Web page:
Details on historic K-12 budget passed by Legislature

On Wednesday, the State Senate passed the 2021-22 K-12 school budget, adding additional funding to what was already the largest proposed investment in K-12 public schools in the state’s history.

The Senate made changes to HB 4411 that added $300 million to the amount agreed to last week by the Governor and the House, putting the new figure for historic investment in Michigan students at more than $17.1 billion. Early Wednesday evening, the House voted to concur with the Senate’s changes and sent the budget on to Gov. Gretchen Whitmer for her approval.

The bill’s main feature – the elimination of the per pupil gap in the basic foundation allowance, which has existed since 1994 when Proposal A was enacted. This will bring all districts to the same foundation allowance of $8,700 per pupil (an increase of between $171 and $589 per pupil).

Another item maintained in the bill was $362 million the House added last week for the 2020-21 current fiscal year in federal coronavirus relief equalization payments.  This funding assures all districts will receive at least $1,093 per pupil from the federal aid package, especially for those districts on the lower end of the Title I formula.

Some additional highlights of this new budget include the following:

  • A $285 million increase for the Michigan Public School Employees Retirement System, as well as a $560 million deposit into the MPSERS Retirement Obligation Reform Reserve Fund.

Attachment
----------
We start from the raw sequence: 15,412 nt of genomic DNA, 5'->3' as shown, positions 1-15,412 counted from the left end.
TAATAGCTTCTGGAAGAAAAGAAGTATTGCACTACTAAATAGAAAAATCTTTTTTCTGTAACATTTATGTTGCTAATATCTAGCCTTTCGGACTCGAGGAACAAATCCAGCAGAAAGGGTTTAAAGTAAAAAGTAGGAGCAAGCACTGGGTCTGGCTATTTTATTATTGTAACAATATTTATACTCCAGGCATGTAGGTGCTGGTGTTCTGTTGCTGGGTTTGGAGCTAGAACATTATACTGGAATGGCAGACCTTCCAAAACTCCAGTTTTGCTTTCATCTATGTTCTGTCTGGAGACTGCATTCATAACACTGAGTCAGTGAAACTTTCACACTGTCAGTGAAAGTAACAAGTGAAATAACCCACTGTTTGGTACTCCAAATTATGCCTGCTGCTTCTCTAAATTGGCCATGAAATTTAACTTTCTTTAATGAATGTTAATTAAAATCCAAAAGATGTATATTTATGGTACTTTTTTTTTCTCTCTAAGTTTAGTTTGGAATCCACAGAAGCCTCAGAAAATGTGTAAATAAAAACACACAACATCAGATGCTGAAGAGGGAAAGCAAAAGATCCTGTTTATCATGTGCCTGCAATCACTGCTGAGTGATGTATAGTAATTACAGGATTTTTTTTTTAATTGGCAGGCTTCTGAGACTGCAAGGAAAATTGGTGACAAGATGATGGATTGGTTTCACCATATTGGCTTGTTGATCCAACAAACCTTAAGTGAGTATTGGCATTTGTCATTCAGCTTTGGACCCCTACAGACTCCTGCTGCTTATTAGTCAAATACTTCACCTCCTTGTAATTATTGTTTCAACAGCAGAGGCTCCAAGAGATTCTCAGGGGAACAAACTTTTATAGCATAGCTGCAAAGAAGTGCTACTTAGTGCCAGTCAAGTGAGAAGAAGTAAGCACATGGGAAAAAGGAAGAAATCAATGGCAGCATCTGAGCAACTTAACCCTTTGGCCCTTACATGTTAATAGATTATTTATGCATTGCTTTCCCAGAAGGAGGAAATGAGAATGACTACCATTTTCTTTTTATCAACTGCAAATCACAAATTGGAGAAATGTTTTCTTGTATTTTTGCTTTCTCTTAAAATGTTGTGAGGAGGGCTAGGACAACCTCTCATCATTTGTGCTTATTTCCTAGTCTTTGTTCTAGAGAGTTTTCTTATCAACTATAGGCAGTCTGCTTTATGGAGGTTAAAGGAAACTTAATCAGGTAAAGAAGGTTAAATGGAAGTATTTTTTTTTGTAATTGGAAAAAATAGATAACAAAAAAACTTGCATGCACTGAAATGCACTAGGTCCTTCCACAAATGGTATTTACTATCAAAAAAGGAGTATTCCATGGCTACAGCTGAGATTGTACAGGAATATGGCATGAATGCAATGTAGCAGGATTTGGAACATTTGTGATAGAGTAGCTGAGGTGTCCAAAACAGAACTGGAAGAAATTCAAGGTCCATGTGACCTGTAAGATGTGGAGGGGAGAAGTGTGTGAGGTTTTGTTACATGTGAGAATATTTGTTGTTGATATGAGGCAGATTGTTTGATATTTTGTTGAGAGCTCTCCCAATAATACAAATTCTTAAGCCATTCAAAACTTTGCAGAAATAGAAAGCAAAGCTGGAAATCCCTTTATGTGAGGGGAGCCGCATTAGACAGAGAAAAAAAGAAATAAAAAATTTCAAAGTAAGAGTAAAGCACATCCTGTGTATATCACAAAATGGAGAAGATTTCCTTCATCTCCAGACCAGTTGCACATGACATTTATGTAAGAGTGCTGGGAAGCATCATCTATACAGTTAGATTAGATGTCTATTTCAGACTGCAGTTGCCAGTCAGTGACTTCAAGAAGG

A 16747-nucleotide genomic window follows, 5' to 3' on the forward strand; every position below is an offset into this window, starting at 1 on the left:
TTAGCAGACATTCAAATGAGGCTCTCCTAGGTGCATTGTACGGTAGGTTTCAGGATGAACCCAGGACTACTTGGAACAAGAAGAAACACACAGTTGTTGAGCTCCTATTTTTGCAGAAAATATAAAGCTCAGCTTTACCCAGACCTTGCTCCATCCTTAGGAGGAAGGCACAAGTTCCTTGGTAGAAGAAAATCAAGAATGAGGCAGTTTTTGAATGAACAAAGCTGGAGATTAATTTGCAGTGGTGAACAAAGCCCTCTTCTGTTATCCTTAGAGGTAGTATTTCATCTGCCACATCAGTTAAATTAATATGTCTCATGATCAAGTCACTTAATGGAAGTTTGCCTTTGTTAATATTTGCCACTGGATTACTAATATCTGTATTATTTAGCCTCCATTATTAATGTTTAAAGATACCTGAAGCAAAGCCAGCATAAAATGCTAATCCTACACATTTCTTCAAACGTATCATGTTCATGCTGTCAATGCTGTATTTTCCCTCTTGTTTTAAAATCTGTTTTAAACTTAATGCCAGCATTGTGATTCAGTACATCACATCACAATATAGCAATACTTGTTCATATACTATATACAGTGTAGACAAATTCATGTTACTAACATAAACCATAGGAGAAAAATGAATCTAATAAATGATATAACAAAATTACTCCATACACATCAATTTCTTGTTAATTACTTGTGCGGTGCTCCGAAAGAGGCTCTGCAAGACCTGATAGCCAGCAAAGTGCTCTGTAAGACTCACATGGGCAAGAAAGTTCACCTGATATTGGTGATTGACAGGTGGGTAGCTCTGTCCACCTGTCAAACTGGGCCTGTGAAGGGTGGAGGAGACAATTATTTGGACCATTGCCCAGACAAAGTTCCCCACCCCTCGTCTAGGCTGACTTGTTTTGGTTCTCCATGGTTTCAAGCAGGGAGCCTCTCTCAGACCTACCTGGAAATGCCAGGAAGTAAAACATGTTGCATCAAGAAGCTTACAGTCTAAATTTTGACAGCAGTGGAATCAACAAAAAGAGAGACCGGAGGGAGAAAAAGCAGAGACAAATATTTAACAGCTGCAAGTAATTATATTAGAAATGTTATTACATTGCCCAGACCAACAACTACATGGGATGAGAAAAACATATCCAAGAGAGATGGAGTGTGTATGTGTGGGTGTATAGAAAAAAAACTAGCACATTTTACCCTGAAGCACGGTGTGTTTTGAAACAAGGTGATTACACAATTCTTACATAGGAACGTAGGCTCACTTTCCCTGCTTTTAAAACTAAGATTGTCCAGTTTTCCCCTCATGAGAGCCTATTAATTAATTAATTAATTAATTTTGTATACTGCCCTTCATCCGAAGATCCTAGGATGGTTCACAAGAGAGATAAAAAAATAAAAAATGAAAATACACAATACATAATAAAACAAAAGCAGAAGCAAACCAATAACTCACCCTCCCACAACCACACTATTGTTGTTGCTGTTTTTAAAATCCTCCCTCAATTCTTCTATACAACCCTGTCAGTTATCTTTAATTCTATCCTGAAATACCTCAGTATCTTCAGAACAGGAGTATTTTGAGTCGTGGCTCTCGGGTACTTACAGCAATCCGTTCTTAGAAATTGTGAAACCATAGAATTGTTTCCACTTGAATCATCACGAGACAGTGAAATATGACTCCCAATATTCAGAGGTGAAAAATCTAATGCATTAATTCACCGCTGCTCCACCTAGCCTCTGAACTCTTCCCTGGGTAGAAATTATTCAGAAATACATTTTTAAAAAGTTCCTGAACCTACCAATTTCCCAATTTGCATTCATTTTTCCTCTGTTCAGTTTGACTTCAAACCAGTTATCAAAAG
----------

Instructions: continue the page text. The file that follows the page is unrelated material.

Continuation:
• A $168 million increase for the Great Start Readiness Program to add 22,000 openings for eligible 4-year-olds. Also full day funding was increased to $8,700 per pupil, matching the K-12 foundation allowance.
  • $240 million of new money to help hire additional school psychologists, social workers, counselors and nurses.
  • An additional $44.4 million for special education.
  • NOTE: State funding for universities and community colleges were not included in this bill – action is still pending on those budgets.

Also added by the Senate was $155 million for reading scholarships administered by Grand Valley State University in a voucher-like program. MEA opposed this concept in previous budget iterations.

In a move to promote more schools with a “balanced calendar,” the Senate added $135 million for districts operating year-round calendars, with $75 million federal funding for one-time HVAC/capital improvements and an additional $60 million for operational cost for districts operating year-round calendars.

As MEA experts dive deeper into the details of the 2021-22 K-12 budget, please stay tuned for more updates (along with developments regarding the higher education budgets for next year.)

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MEA member Melissa Lambert, a librarian at Allen Park High School, with MEA Vice President Brett Smith (center) and Allen Park Education President Joel Burkey.

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